The draft text directly contradicts a number of specific proposals that were put forward by the European Commission in the 5th Cohesion Report, published last November.
First, the EU consultative body is expected to confirm its opposition to the idea that structural fund payments could be suspended if a member state is found not to be following rules laid down in the so-called 'Stability and Growth Pact', for example by failing to bring its national budget deficit down to less than 3% of its annual economic output (GDP).
According to Michel Delebarre, mayor of the northern French city of Dunkirk, who drafted the CoR's response to the 5th Cohesion Report, imposing such conditions on payments would be unfair because regions could be punished for mistakes made by their national governments.
"If a certain number of countries don't respect the European Union's demands with regard to their financial situations, I don't see why the regional level should have to suffer the consequences of decisions that were taken at national level," said Delebarre in an interview with EurActiv.
'Performance reserve' – who would benefit?
Secondly, the CoR is set to reject the Commission's proposal for setting up a kind of 'performance reserve' which would be used to reward regions that are successful in implementing their programmes and achieving a number of specific targets agreed in advance.
Delebarre rejects the performance reserve, which he says would take away money from regions experiencing major difficulties and profit other regions, recovering more quickly.
Another proposal rejected by regional representatives concerns 'development and investment partnership contracts' between the European Commission and member states. Instead they want to have "territorial pacts" that also include regional governments as equal partners in the process.
According to Delebarre, the so-called "territorial pacts" would help turn the concept of multi-level governance into reality, by helping to ensure that regional and local governments are fully involved in the decision-making process from beginning to end.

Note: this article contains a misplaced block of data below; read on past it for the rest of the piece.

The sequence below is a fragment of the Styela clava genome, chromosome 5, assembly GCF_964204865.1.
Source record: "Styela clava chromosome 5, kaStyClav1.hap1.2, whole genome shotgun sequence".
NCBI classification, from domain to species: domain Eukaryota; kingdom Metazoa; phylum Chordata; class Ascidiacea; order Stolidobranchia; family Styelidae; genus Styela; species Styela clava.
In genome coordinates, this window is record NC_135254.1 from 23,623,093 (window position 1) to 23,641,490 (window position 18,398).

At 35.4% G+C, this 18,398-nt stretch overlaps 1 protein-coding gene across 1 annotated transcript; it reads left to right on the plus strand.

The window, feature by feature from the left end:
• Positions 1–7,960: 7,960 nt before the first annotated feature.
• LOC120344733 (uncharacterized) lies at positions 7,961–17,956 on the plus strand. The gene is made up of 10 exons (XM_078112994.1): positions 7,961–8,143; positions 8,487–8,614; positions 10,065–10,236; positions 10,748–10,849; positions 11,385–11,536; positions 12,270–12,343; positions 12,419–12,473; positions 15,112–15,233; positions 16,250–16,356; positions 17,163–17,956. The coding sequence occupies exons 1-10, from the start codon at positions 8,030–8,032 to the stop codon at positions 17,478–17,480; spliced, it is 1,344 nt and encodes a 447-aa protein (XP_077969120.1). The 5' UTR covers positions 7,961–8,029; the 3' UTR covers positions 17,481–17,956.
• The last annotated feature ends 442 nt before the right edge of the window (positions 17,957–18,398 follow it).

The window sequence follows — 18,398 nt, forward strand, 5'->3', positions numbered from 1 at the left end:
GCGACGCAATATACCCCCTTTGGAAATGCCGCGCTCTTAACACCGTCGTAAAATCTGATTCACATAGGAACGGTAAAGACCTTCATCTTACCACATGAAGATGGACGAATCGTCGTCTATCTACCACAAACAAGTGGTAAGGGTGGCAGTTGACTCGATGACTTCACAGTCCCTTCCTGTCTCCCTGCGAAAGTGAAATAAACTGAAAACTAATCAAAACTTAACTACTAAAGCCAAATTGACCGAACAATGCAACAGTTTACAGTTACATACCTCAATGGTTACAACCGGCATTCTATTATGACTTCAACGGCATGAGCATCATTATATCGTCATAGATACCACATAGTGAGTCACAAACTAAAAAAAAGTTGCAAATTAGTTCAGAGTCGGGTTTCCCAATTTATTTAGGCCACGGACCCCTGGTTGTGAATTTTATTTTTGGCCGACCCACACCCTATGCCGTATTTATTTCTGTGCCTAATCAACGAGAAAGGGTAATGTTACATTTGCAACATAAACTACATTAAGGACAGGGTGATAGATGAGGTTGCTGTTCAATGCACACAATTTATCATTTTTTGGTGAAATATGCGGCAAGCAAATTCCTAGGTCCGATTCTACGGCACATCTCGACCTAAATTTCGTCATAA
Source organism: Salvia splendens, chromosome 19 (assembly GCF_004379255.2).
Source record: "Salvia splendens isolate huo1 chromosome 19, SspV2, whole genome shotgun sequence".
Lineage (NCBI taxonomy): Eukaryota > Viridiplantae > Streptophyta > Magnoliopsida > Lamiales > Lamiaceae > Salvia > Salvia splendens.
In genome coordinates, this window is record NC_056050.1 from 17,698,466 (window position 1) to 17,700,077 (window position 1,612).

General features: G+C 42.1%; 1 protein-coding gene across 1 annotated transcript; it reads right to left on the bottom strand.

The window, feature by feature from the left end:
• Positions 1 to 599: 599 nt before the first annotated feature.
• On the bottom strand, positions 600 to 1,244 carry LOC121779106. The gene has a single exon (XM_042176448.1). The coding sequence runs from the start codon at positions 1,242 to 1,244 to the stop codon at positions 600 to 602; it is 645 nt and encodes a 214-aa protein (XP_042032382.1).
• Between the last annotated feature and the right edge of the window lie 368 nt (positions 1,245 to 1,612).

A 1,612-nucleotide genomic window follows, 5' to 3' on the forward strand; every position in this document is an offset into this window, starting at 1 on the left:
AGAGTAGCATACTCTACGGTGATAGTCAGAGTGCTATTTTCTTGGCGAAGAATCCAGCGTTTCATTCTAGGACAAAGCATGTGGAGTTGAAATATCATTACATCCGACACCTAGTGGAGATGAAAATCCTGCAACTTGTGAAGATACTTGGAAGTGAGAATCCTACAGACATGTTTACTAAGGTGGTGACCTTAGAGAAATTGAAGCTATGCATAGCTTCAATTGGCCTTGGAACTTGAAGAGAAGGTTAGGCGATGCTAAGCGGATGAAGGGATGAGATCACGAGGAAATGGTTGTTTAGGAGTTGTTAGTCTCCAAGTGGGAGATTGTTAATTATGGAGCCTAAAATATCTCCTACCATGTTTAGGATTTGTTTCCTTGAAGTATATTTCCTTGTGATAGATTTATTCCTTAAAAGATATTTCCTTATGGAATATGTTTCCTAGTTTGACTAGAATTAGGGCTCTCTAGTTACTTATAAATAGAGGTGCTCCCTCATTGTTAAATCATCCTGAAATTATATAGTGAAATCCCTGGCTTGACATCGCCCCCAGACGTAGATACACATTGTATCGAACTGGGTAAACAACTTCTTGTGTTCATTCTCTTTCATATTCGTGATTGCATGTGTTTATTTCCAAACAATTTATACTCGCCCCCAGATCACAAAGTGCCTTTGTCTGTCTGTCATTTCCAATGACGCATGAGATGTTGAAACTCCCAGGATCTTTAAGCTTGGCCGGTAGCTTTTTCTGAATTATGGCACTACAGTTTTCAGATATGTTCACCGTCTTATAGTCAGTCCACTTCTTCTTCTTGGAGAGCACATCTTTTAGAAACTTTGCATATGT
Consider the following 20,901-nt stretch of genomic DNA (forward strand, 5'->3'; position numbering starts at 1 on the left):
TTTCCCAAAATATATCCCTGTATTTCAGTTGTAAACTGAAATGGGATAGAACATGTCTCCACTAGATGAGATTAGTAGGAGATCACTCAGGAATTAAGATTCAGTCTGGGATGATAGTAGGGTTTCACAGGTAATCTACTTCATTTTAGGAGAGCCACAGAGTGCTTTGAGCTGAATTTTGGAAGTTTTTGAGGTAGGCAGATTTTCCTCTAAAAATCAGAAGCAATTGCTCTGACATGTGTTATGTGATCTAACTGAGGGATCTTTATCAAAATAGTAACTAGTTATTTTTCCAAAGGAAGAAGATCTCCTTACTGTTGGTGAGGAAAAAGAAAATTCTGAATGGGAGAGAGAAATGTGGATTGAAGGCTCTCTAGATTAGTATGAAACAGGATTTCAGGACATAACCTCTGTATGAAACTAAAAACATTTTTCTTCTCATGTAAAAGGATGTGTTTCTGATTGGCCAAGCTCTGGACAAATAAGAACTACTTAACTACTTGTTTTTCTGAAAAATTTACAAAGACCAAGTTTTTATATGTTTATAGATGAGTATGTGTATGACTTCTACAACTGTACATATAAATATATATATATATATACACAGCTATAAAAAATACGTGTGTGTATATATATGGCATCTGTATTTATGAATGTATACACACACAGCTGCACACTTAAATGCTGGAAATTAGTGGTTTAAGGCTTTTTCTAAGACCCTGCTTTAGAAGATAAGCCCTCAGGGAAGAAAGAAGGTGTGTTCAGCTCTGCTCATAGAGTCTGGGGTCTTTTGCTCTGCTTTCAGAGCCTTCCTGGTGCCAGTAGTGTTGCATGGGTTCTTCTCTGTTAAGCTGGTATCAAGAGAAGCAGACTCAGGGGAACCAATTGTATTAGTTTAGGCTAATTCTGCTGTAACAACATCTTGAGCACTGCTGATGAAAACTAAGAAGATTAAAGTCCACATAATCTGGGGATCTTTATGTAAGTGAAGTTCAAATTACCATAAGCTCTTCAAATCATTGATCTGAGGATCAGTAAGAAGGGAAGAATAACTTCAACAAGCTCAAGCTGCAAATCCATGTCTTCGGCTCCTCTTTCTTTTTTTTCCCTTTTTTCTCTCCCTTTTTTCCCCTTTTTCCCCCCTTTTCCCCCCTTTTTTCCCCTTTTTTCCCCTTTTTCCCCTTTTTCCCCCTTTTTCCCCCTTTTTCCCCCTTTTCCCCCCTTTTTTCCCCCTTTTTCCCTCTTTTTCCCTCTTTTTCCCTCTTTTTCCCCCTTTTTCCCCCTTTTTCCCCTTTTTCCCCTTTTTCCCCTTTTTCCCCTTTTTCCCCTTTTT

"The pact would always be between the European level, the national level and the region concerned," said Delebarre, who believes that such an approach would be in the interest of the European Union.
Maintaining the level of spending
Members of the Committee of the Regions will back the Commission's ideas when it comes to maintaining the overall level of the budget for cohesion policy, which currently represents over one third of the total EU budget, or around €50 billion per year.
"It's one of the important policies of the EU," said Delebarre. "It's also the area of EU action which speaks most directly to our citizens, passing through the local and regional authorities, because it's a policy that achieves things," the French socialist added.
Delebarre agrees with the Commission that all of the EU's 271 regions should continue to have the possibility of applying for grants and/or loans in the framework of programmes and instruments that are financed with money from the structural funds.
However, the Dunkirk mayor believes that more money should be allocated to supporting cross-border and trans-national cooperation between regions in different member states.
Backing for a new 'intermediate' category
The Committee of the Regions is expected to throw its support behind the proposal for a new 'intermediate' category for regions which are neither poor (so-called 'convergence' regions), nor prosperous.
"We propose the creation of a new intermediate category for those regions with a GDP per capita between 75% and 90% of the EU average. They are not yet among the regions which we could say have overcome their problems," explained Delebarre, saying some 50 regions would fit in that category.
Such a move would mean redeploying resources within the framework of cohesion policy, as the number of so-called 'convergence' regions is expected to fall significantly between the current period (2007-2013) and the next wave of programmes after 2014.